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Reply to
Simon Clubley

(sigh) There are none.

Having said that, you can find texts, tutorials, application notes, seminars, etc. that will expose you to *instances* of embedded system design ("How to use feedback for optimal control of a stepper motor", "How to design an MTOS/RTOS", "How to implement bumpless transfer in process control", etc.). But, there is no systematic way of "teaching" embedded systems -- just like there is no systematic way of teaching "problem solving".

Can you recommend a book that will teach you how to design a chair? Or a shovel? (you can probably find an explanation of the design of *a* particular chair... but, can you find a book that tells you how to design *chairs* -- in general? And what about other pieces of furniture??)

By far, the biggest part of embedded system design is a good understanding of the application. Unlike desktop applications where the user is expecting to interact with "a computer", is typically seated (comfortable), has "ample time" for the interaction and probably *some* sort of support system, in the embedded world, the user is "using a tool". Designed for a particular purpose(s). (ever seen a manual for how to use -- or design -- a HAMMER??)

Learning the skills required to use the tools/components that go *into* making that "tool" is only a small part of the problem. E.g., before you can make a chair, you need to learn basic carpentry (assuming the chair is to be made of wood; you would also need to learn basic metalworking to be able to make chairs of *metal*!). How to use power/hand tools to manipulate the wood into the desired shapes, joinery, etc.

You'd also need some basic understanding of wood, itself, to know how to select the appropriate species of wood and the "cuts" that will give you the desired visual characteristics or long-term dimensional stability (a chair that ends up "twisting" as the wood dries would be a crappy chair!). Ditto for metallurgy.

I.e., these are the parallels to knowing how to use serial ports, USB ports, high speed busses, communications technologies, operating systems, etc. Once you have them under your belt, you're just *barely* qualified to start looking into how they can be used in embedded applications. A furniture maker surely wouldn't want you building (let alone DESIGNING!) chairs before you had those basic skills; neither would you be qualified to design/implement an embedded system!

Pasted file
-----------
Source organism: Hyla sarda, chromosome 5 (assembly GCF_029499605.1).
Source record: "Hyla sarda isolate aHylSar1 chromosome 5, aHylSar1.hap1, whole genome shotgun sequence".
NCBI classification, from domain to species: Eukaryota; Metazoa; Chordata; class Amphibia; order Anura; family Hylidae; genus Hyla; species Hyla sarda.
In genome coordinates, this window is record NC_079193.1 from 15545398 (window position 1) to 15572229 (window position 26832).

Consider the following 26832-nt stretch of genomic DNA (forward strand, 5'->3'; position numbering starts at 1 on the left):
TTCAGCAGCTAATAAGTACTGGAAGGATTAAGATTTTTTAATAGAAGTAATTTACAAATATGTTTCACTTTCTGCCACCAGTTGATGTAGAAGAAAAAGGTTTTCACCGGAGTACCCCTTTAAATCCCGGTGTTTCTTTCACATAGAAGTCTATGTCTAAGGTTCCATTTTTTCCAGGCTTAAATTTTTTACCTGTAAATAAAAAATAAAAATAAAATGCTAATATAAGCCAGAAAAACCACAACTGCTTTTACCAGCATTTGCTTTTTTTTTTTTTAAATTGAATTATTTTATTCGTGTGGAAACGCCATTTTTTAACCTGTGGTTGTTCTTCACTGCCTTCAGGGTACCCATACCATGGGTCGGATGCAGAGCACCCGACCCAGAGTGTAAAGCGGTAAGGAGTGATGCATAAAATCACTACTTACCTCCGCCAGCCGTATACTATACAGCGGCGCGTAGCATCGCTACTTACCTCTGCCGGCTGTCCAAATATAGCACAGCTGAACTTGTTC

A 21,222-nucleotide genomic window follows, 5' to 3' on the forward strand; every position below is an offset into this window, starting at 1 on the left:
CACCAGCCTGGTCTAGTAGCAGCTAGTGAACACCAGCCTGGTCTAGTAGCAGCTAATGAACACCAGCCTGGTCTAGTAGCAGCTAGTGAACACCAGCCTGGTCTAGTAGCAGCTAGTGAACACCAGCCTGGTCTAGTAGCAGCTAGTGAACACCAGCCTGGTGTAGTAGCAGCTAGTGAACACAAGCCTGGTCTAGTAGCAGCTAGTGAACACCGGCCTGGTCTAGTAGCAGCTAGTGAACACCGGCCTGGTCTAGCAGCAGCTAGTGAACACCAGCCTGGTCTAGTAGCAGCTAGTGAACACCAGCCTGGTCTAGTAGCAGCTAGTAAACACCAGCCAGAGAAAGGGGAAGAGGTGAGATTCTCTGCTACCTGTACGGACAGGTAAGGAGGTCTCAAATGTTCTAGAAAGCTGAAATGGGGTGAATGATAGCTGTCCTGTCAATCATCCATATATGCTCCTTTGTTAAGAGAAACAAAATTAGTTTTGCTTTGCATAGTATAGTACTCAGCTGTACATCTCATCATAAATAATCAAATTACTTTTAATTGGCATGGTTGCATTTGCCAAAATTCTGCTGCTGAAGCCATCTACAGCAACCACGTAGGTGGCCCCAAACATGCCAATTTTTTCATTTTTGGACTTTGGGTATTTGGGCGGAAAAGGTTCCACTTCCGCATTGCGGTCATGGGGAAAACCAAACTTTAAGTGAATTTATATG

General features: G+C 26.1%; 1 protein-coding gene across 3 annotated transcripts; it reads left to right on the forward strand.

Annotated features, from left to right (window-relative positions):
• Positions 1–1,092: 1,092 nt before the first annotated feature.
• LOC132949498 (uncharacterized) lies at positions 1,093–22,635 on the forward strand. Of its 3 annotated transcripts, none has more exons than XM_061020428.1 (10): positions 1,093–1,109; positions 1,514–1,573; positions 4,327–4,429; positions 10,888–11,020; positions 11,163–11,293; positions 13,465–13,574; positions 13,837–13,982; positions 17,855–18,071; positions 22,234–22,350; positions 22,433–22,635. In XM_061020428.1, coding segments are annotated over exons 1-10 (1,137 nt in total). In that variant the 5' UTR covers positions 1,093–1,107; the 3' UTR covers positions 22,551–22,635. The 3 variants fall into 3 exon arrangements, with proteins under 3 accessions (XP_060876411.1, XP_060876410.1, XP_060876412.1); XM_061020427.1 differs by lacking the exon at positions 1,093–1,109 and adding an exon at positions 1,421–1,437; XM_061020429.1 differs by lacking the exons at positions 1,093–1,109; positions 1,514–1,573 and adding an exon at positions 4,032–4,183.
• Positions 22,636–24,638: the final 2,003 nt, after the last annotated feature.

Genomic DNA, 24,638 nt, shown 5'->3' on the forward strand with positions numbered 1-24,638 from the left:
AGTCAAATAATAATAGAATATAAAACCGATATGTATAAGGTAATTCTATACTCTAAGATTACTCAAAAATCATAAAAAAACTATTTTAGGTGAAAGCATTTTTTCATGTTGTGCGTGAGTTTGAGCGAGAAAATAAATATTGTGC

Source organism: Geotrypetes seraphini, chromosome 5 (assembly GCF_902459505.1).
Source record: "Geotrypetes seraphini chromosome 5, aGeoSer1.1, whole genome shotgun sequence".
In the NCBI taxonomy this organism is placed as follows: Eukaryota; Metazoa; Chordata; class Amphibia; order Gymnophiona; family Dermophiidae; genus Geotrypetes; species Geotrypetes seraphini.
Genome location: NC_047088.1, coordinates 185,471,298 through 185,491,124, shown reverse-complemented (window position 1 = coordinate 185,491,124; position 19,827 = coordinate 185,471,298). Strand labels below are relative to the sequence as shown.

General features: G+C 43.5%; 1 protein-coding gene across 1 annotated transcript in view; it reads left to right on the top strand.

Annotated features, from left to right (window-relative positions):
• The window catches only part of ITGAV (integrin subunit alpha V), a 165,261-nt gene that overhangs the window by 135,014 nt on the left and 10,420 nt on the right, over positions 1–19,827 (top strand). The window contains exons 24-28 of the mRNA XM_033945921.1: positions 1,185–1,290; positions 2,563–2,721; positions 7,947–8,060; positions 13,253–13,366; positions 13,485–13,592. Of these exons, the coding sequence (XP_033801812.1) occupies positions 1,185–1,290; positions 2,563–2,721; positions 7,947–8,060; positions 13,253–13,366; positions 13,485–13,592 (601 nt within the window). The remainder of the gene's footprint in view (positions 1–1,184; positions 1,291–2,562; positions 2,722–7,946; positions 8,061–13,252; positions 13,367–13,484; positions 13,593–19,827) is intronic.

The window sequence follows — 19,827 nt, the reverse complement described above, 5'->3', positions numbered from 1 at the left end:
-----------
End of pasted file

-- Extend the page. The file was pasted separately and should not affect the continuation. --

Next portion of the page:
[sure, any jamoke can pick up a few 2x4's, nail them together into something that *looks* (crudely) like a chair... but not many folks would want to use or *buy* it! Likewise, that same jamoke can hook up a PC to a bunch of motor controllers and "make" a robot. How many of *those* do you think General Motors would want working on it's production lines??]

Over the years, the one thing I have learned is how relatively insignificant particular "technologies" are to successful design. It's comparable to learning the programming language du jour.

The bigger issue is understanding your application and its needs. Being able to understand what would make your "solution" right (or wrong!) for that application. Being able to understand the hidden aspects of the application that the "customer" often can't (consciously) identify -- but that, nonetheless, have a marked impact on the usability and acceptance of your system/solution/device.

In your vending machine example (elsewhere), someone who has never operated a "route" would be oblivious to the issues that relate to servicability, convenience, reliability, etc. If you've never actively explored the means by which devices are "hacked", you'll never be able to protect against those (and other -- as yet unencountered) hacks. If you've never had to repair a machine "on location", you won't appreciate the value of BIST and other diagnostics (dragging a machine back to the shop just to determine that a power supply has failed is a *huge* waste of resources!). If you've never been an Owner/Operator, you won't appreciate the value of

*inexpensive* FRU's (since vendors often seek to maximize *their* profits instead of thinking about the Owner/Operator's TCO).

You'll undoubtedly find all sorts of "rules" about what you can and can't do with the technology as applied to embedded systems. Almost all are *wrong* in some (*large*) set of applications! (You can't use an interpreted language; you can't use a slow processor; you can't use a FAST processor; ... you can't use a CHAINSAW to make chairs!) The better your understanding of your application, the better qualified you will be to understand what you can and can't *really* do in solving it. And, in evaluating a priori how "good" your solution is likely to be!